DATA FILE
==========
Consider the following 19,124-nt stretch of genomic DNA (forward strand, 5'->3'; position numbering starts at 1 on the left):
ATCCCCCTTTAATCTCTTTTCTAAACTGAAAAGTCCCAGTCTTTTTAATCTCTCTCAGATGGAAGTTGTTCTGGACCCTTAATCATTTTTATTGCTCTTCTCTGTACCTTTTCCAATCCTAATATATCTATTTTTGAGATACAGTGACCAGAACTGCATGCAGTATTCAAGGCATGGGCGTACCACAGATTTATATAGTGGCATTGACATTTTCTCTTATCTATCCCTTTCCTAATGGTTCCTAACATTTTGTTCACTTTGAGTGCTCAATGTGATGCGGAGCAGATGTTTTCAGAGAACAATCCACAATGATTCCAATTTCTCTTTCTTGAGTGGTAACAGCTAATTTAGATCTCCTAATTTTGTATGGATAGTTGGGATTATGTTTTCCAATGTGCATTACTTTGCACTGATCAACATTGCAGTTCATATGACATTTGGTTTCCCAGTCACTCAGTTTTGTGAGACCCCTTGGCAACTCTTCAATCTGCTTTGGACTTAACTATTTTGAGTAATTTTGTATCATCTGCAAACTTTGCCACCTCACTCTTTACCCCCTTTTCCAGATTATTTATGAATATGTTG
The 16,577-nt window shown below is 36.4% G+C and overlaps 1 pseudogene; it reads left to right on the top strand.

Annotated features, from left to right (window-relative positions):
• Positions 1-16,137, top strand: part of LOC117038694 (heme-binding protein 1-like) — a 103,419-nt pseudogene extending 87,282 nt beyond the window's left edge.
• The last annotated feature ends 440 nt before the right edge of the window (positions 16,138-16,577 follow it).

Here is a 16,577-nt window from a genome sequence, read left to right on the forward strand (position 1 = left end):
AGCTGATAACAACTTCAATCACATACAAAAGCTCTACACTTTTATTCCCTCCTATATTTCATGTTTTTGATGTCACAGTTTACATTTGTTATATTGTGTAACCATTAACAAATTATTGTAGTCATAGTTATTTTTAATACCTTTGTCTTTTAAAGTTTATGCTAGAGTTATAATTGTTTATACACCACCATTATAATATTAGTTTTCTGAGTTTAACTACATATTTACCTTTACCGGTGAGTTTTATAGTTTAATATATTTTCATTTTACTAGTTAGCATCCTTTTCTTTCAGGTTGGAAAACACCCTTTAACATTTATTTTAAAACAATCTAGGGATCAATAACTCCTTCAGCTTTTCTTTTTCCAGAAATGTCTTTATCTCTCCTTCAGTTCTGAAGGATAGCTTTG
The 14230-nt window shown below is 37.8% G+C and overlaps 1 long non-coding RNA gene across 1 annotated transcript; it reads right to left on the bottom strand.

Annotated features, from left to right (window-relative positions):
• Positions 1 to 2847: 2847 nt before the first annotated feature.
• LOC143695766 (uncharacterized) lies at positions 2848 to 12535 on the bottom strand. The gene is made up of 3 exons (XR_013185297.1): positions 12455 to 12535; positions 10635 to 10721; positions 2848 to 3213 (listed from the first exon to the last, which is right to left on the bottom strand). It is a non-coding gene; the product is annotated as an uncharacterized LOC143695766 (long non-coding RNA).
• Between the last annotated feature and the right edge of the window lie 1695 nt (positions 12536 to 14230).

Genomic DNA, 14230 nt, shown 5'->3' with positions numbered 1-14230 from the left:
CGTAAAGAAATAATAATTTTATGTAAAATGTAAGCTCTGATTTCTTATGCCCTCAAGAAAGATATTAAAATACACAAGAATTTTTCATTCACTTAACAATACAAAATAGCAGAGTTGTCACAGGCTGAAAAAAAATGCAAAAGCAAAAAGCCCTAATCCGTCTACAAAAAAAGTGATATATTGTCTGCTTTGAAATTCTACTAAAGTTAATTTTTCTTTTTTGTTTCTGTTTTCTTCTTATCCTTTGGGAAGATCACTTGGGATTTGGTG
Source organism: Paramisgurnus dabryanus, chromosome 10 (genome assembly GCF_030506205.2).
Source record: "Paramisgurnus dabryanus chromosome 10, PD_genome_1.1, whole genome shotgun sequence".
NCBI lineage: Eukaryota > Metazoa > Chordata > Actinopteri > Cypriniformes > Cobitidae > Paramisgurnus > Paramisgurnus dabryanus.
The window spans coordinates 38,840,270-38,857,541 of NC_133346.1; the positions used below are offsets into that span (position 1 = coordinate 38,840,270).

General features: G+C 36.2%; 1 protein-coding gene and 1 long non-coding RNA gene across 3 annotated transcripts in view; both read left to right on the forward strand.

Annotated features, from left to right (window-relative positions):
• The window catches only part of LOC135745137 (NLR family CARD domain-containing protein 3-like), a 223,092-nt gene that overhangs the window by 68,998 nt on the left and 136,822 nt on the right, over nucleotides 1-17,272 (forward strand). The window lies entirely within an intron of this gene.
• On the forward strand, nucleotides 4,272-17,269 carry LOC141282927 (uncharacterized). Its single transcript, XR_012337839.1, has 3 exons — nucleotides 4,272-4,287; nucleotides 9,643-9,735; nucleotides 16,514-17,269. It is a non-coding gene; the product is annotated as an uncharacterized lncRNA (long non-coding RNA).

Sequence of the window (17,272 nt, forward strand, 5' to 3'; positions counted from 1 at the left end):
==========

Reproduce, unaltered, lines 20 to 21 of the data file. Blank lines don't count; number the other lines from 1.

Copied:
General features: G+C 36.2%; 1 protein-coding gene and 1 long non-coding RNA gene across 3 annotated transcripts in view; both read left to right on the forward strand.

Annotated features, from left to right (window-relative positions):